Investment basics: 5 terms you need to know

Buying your first investment property is a massive achievement, with plenty challenges along the way. Here at Goodlife Financial Advice, we know that the challenge is worth it thanks to our experience helping countless happy clients.

We also know better than most that the first step to success in property investment is knowledge and understanding. To that end, we've whipped up a list of five commonly used property investment terms to help build the knowledge of those considering investment.

Confused about investment property jargon? You're not the only one. Confused about investment property jargon? You're not the only one.

1. Rental yields

Along with capital gains, rental yields are the bread and butter of most successful property investments. The term refers to a property's annual rental income, expressed as a percentage of its total value.

It's important to distinguish between two different classes of rental yield – gross and net. Gross yield is the total rental yield taking into account only rental income and the property's value, while net yield also considers all expenses of owning the property (maintenance, property management etc).

2. Official cash rate

The official cash rate or OCR is an interest rate that the Reserve Bank sets that affects the cost at which banks can borrow from them. It's used to influence the economy, and often affects the interest rates that banks offer consumers.

Market forces, current events and government policy could affect your investment at any time.

As a fledgling property investor it's not necessary to know the ins and outs of monetary policy, but the cash rate is a handy term to know because it will teach you that you're not investing in a vacuum. Market forces, current events and government policy could affect your investment at any time.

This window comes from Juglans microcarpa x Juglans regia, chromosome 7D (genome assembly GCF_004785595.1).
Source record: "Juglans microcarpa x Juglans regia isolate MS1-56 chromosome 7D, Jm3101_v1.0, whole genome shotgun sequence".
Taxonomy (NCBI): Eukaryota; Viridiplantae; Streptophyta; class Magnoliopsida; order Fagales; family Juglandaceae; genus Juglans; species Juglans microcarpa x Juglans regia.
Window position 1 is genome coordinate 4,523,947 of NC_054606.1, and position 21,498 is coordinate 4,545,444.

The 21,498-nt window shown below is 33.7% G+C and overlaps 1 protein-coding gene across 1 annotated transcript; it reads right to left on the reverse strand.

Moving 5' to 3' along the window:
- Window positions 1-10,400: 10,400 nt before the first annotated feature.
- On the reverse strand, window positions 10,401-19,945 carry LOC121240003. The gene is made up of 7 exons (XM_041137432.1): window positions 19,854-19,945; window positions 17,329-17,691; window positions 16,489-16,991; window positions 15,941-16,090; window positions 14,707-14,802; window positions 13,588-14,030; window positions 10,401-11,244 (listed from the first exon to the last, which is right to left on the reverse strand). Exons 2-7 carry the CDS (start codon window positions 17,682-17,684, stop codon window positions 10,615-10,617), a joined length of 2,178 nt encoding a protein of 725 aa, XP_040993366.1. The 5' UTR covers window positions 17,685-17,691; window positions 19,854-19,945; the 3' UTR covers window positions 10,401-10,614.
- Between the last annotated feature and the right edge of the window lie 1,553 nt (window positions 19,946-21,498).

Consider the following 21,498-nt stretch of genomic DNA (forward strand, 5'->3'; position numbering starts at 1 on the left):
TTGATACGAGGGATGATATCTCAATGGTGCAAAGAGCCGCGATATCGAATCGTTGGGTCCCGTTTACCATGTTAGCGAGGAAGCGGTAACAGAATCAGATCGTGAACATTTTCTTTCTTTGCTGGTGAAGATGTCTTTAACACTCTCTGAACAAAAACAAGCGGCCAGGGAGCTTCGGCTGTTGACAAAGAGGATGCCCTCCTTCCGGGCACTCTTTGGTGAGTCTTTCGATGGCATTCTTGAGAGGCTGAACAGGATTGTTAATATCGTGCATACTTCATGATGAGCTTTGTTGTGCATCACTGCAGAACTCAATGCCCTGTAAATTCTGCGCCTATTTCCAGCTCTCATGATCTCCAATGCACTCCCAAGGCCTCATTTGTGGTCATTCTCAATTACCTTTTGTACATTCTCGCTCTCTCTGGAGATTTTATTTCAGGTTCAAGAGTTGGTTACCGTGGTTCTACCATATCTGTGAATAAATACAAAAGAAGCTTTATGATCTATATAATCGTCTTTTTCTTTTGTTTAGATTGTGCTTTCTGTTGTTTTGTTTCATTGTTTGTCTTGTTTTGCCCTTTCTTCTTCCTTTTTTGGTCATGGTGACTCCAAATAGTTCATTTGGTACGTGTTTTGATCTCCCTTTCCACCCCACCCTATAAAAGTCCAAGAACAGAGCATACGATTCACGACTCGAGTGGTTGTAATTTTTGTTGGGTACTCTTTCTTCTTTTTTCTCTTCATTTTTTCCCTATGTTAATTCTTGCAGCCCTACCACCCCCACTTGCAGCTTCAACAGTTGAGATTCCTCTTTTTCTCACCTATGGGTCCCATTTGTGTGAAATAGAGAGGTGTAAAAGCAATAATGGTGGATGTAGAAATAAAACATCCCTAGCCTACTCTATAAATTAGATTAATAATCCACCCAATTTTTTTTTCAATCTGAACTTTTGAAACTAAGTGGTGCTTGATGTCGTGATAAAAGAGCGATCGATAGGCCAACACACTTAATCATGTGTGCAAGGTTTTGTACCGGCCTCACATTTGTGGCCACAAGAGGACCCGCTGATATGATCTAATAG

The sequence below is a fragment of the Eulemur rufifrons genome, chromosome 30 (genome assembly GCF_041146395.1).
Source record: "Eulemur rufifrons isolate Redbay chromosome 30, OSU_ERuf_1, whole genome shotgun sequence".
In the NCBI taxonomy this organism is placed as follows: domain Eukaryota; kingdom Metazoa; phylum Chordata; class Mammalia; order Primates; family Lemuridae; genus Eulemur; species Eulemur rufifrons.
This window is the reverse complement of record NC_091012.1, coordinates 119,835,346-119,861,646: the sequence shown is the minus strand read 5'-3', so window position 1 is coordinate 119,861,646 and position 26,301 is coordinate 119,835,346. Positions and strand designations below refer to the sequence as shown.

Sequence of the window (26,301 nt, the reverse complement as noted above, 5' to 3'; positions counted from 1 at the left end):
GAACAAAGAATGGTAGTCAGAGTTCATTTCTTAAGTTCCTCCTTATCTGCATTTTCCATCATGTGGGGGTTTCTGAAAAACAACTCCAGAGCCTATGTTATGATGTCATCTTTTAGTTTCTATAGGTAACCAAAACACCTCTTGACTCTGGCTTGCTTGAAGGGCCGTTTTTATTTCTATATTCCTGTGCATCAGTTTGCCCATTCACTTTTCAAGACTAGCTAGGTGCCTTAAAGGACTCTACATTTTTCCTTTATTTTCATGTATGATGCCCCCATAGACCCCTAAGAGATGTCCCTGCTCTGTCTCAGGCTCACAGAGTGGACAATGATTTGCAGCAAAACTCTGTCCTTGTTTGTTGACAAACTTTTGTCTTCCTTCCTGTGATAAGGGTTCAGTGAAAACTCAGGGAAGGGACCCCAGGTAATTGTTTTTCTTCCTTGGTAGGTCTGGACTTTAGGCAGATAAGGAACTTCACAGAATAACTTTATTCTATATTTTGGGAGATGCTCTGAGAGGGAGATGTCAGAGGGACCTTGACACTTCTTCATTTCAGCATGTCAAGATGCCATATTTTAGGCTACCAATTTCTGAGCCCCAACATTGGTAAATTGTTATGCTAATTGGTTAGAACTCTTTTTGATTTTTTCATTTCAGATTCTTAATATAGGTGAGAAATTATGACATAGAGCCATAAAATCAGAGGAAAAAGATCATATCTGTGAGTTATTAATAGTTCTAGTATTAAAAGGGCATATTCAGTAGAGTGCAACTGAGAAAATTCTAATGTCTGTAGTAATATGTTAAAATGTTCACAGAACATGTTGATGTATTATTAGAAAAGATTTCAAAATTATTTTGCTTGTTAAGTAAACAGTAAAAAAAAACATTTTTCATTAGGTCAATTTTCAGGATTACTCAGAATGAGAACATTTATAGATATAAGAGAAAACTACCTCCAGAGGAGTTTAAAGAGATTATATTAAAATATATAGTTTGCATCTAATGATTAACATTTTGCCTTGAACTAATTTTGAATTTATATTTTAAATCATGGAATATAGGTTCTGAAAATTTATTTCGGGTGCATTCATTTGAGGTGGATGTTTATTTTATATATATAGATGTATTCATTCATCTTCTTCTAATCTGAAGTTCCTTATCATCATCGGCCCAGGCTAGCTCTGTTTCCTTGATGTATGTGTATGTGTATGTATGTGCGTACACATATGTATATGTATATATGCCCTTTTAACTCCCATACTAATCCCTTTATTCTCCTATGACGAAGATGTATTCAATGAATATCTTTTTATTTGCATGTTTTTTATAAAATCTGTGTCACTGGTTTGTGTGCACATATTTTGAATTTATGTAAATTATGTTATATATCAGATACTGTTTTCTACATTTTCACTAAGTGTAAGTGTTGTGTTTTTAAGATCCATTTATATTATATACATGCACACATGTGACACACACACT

In the case of the OCR, if the Reserve Bank raises it, banks may pass the rise on to borrowers – meaning your interest and monthly repayments will increase. Predictions of where the OCR is going to go in future can help structure your investment loan to mitigate the effects of any such changes.

3. Equity and principle

Equity refers to the amount of a property that you own debt free. While principle refers to the total value of the loan you hold against it. It's almost always in the best interest of property investors to increase their equity by paying as much as possible off their mortgage and principal.

Holding equity in one property is useful for more than just reducing the amount of interest the bank charges you. If you have enough, you may be able to use it as leverage to buy more property.

4. Loan to value ratio or LVR

Watch the video below for a quick explanation of LVR and what exactly it means for you as a property investor.

Reserve Bank changes to LVR restrictions have affected many an investor, but there are several strategies available to help you work with them.

5. Land information memorandum (LIM) report

A LIM report is a council provided document that all investors should purchase prior to buying a residential investment property. It includes details on the following and more:

  • Special land features or characteristics.
  • Council rates that may be owing in relation to the land.
  • information concerning building, plumbing/drainage, and resource planning consents.
  • This is one of many documents and checks you may need to purchase prior to buying property (others include: Building reports, valuation, meth testing and sometimes even pest inspection).

As you can see, there's a lot to learn when it comes to really understanding property investment – the jargon's just the tip of the iceberg. We specialise in helping people learn through the property investment process so that eventually they can succeed without our help.

Here's to your financial independence!

Daniel Carney
Authorised Financial Adviser / Investment Property Expert

Contact us now!

0508 GOODLIFE
info@goodlifeadvice.co.nz